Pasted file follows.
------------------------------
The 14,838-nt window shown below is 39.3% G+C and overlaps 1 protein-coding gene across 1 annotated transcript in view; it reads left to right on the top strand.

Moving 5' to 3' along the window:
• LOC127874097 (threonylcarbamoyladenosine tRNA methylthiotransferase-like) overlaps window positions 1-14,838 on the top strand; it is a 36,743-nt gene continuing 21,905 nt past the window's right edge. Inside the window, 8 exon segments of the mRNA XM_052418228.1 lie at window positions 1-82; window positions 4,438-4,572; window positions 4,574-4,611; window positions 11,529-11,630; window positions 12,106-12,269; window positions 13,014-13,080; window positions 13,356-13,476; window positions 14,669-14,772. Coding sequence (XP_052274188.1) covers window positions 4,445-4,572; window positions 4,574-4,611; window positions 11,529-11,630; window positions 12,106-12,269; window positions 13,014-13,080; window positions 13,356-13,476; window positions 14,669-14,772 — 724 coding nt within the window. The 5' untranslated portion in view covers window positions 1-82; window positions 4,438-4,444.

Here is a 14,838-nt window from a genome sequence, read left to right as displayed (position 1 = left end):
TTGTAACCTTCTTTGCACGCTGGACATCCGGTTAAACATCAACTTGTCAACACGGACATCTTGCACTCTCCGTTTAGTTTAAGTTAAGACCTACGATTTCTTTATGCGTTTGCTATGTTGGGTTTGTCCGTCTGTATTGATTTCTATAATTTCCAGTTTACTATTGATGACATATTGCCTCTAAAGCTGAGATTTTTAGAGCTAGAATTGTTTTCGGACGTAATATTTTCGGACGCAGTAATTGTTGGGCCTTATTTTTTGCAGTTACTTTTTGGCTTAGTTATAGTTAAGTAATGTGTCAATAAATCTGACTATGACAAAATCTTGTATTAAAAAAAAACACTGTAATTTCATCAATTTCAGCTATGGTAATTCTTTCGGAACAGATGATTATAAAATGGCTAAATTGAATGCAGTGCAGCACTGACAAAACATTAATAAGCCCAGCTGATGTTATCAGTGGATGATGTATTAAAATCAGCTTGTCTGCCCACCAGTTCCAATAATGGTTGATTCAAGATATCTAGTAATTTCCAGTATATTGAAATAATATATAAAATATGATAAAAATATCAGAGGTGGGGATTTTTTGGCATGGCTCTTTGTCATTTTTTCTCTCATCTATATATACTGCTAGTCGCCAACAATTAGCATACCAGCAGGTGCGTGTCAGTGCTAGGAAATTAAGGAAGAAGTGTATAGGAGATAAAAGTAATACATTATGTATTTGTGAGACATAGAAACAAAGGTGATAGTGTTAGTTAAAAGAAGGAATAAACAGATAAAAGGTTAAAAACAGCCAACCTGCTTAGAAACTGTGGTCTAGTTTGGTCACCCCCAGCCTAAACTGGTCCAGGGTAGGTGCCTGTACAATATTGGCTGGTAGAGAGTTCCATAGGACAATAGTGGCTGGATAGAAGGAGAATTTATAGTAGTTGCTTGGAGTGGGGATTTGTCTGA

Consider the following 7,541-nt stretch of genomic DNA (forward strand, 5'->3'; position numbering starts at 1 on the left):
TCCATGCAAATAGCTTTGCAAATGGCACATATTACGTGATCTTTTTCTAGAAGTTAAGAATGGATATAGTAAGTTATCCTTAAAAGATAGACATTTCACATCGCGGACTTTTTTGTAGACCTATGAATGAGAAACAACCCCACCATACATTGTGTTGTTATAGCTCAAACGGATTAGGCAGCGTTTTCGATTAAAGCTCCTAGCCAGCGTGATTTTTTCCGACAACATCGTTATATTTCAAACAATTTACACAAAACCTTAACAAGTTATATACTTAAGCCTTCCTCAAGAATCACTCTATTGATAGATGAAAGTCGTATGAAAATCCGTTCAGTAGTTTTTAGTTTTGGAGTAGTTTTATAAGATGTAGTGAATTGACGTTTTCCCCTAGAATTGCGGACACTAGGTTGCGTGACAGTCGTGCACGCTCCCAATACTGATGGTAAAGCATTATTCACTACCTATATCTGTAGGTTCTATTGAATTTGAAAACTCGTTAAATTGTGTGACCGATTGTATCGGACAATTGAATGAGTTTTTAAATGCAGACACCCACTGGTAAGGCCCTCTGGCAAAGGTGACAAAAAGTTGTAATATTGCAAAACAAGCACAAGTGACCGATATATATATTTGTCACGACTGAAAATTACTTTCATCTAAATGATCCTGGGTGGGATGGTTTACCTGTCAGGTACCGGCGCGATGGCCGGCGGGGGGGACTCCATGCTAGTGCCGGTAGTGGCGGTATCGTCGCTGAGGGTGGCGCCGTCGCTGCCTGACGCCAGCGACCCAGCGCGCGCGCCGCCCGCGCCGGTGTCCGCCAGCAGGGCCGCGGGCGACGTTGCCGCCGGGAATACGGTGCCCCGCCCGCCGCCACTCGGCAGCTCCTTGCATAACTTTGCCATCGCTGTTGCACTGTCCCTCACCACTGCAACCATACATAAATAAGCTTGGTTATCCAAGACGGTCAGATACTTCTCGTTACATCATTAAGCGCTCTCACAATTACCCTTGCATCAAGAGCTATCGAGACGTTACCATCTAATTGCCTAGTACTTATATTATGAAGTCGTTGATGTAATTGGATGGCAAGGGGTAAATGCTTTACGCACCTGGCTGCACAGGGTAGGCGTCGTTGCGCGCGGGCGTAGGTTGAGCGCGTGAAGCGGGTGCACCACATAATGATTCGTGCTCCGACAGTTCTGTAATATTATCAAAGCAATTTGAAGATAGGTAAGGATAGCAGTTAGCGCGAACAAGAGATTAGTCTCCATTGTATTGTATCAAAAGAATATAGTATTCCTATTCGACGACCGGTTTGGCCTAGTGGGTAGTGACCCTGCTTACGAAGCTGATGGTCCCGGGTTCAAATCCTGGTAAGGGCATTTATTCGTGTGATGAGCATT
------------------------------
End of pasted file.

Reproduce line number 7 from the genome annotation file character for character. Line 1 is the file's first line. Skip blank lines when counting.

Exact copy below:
TCCATGCAAATAGCTTTGCAAATGGCACATATTACGTGATCTTTTTCTAGAAGTTAAGAATGGATATAGTAAGTTATCCTTAAAAGATAGACATTTCACATCGCGGACTTTTTTGTAGACCTATGAATGAGAAACAACCCCACCATACATTGTGTTGTTATAGCTCAAACGGATTAGGCAGCGTTTTCGATTAAAGCTCCTAGCCAGCGTGATTTTTTCCGACAACATCGTTATATTTCAAACAATTTACACAAAACCTTAACAAGTTATATACTTAAGCCTTCCTCAAGAATCACTCTATTGATAGATGAAAGTCGTATGAAAATCCGTTCAGTAGTTTTTAGTTTTGGAGTAGTTTTATAAGATGTAGTGAATTGACGTTTTCCCCTAGAATTGCGGACACTAGGTTGCGTGACAGTCGTGCACGCTCCCAATACTGATGGTAAAGCATTATTCACTACCTATATCTGTAGGTTCTATTGAATTTGAAAACTCGTTAAATTGTGTGACCGATTGTATCGGACAATTGAATGAGTTTTTAAATGCAGACACCCACTGGTAAGGCCCTCTGGCAAAGGTGACAAAAAGTTGTAATATTGCAAAACAAGCACAAGTGACCGATATATATATTTGTCACGACTGAAAATTACTTTCATCTAAATGATCCTGGGTGGGATGGTTTACCTGTCAGGTACCGGCGCGATGGCCGGCGGGGGGGACTCCATGCTAGTGCCGGTAGTGGCGGTATCGTCGCTGAGGGTGGCGCCGTCGCTGCCTGACGCCAGCGACCCAGCGCGCGCGCCGCCCGCGCCGGTGTCCGCCAGCAGGGCCGCGGGCGACGTTGCCGCCGGGAATACGGTGCCCCGCCCGCCGCCACTCGGCAGCTCCTTGCATAACTTTGCCATCGCTGTTGCACTGTCCCTCACCACTGCAACCATACATAAATAAGCTTGGTTATCCAAGACGGTCAGATACTTCTCGTTACATCATTAAGCGCTCTCACAATTACCCTTGCATCAAGAGCTATCGAGACGTTACCATCTAATTGCCTAGTACTTATATTATGAAGTCGTTGATGTAATTGGATGGCAAGGGGTAAATGCTTTACGCACCTGGCTGCACAGGGTAGGCGTCGTTGCGCGCGGGCGTAGGTTGAGCGCGTGAAGCGGGTGCACCACATAATGATTCGTGCTCCGACAGTTCTGTAATATTATCAAAGCAATTTGAAGATAGGTAAGGATAGCAGTTAGCGCGAACAAGAGATTAGTCTCCATTGTATTGTATCAAAAGAATATAGTATTCCTATTCGACGACCGGTTTGGCCTAGTGGGTAGTGACCCTGCTTACGAAGCTGATGGTCCCGGGTTCAAATCCTGGTAAGGGCATTTATTCGTGTGATGAGCATT